Phoebe Anna Traquair
Phoebe Anna Moss was born into a Dublin medical family and studied art with the Royal Dublin Society. She moved to Edinburgh in 1874 with her husband Dr Ramsay Traquair and they had three children. Initially her art consisted of watercolours and embroidery. Later she illuminated manuscripts, tooled bookcovers and, after 1900, took up enamelling.
Public art gave her imagination and ambition an even greater scope. Her first commission came from the Edinburgh Social Union in 1885 for the decoration of a tiny chapel at the first Hospital for Sick Children. This was painted in an eclectic mix of medieval, Byzantine and Pre-Raphaelitism and reflected her interest in the poet-artist William Blake. A second commission, for St Mary’s Cathedral Song School, soon followed and made her name.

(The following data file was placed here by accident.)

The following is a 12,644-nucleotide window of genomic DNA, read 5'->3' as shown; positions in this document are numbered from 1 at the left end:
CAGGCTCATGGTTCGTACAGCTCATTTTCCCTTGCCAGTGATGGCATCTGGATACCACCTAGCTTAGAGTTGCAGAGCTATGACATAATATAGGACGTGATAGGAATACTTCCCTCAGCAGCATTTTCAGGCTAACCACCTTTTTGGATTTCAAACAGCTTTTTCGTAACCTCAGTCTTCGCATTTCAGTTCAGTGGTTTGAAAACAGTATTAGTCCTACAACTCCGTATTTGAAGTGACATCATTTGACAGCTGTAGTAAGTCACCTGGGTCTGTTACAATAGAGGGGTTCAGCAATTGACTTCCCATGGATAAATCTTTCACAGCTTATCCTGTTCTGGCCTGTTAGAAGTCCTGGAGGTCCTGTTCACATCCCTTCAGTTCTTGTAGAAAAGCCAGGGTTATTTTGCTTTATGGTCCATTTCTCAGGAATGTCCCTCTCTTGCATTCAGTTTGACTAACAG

Critics wrote of her modern colour and extraordinary imagination. In 1904 Phoebe Traquair’s finest embroideries The Progress of a Soul (now in the National Gallery of Scotland) were shown at the World’s Fair in St Louis. Although highly respected, she was turned down for professional membership of the Royal Scottish Academy but finally elected an honorary member in 1920. She died in Edinburgh at the age of eighty-four.